Dysynchiria – Watching the mirror image of the unaffected limb elicits pain on the affected side

Nicole E. Acerra(a,b) and G. Lorimer Moseley(b)
(a) Division of Physiotherapy, The University of Queensland and Department of Physiotherapy, Royal Brisbane and Women’s Hospital, Brisbane
(b) School of Physiotherapy, The University of Sydney, Australia

Abstract

People with complex regional pain syndrome type 1 (CRPS1) watched a reflected image of their unaffected limb being touched and felt pain or paresthesia at the corresponding site on the affected limb. The authors suggest that allodynia and paresthesia can be mediated by the brain and that dysynchiria has implications for the understanding and management of CRPS1.

From the discussion

…This work has clinical implications for CRPS1 and potentially for other conditions characterized by brain changes. The observation of dysynchiria suggests that allodynia and paresthesia can be mediated
by the brain, which is in contrast to conventional notions that allodynia and paresthesia must reflect state-dependent changes, or breakdown, in peripheral or second-order spinal neurons. That said, the mechanisms by which this might occur are unclear. Possible mechanisms include bilateral projections to sensory cortices, or activation of the “mirror neuron system.”[1] Alternatively, it seems feasible that the same sensitivity changes that are known to occur at, for example, the dorsal horn, also occur in the brain. In that situation, perhaps activity of bimodal visual–somatosensory cells[2] is sufficient to activate pain systems. Further research should elucidate these mechanisms. Finally, the effect of “training the brain” both on the affected limb and on dysynchiria and synchiria suggest that the brain could be a viable target for treatment in other groups characterized by reorganization, pain, and paresthesia, e.g., spinal cord injury and stroke.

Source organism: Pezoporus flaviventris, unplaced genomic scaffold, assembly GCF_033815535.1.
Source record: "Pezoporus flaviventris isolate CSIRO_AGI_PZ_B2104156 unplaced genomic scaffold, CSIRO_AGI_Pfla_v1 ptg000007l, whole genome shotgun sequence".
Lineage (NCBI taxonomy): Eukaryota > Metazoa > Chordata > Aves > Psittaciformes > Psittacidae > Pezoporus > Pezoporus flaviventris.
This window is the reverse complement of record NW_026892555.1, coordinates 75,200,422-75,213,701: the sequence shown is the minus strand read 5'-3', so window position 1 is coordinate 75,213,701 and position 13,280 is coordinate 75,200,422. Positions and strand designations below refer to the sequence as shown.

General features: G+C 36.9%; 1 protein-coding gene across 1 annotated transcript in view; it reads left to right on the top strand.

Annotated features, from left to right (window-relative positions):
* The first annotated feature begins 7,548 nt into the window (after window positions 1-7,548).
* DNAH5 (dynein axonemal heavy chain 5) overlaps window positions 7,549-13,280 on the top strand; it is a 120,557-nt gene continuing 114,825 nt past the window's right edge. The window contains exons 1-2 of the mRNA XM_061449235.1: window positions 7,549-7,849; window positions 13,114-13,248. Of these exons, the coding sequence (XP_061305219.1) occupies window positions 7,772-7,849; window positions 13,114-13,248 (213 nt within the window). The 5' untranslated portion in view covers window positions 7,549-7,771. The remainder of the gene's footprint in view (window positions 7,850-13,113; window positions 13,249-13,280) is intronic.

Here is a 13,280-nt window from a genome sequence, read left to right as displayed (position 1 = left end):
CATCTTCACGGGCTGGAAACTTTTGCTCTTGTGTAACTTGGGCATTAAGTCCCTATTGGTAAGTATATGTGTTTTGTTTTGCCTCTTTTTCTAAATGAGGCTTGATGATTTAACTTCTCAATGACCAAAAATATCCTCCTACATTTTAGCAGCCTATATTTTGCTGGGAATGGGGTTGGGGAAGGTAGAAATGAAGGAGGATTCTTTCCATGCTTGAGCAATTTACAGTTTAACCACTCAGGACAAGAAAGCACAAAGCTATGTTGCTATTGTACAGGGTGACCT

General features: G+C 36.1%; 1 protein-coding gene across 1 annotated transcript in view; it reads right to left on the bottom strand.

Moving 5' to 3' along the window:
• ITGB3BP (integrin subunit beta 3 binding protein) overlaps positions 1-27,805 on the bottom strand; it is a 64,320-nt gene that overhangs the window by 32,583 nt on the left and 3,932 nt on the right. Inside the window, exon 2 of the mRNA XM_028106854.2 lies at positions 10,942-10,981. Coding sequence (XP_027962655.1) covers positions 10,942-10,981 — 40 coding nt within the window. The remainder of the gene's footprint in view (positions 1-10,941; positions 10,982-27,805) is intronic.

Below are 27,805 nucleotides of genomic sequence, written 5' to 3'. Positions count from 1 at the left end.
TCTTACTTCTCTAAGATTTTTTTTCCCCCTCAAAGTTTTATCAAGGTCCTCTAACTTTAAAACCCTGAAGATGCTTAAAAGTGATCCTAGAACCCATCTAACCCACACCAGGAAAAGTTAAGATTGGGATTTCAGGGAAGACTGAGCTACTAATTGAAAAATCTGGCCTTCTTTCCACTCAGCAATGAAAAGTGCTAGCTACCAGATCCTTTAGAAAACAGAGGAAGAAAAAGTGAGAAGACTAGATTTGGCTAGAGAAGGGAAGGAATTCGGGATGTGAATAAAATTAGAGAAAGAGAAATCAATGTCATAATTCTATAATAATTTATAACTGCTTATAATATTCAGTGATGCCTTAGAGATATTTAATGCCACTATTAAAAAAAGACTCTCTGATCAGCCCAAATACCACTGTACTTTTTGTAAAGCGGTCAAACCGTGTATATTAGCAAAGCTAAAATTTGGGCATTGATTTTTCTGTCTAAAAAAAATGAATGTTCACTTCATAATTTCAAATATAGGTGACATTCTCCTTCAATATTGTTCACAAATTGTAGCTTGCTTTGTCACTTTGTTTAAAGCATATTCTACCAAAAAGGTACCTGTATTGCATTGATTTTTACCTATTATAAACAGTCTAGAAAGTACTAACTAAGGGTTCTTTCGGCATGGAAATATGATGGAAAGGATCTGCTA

1. Iacoboni M, Woods RP, Brass M, Bekkering H, Mazziotta JC, Rizzolatti G (1999) Cortical mechanisms of human imitation. Science 286, 2526–8.
2. Halligan PW, Hunt M, Marshall JC, Wade DT (1996) When seeing is feeling: acquired synaesthesia or phantom touch? Neurocase 2, 21–9.

See full article at Neurology. 65; 751-753. Downloadable PDF here

Comments

  1. I have previously read about this being used to treat phantom limb pain and suggested it to a client.
    She complains of foot numbness like she had due to diabetic neuropathy before the amputation.
    Interestingly she still puts appropriate reflexes int the artificial foot using the muscles in the stump.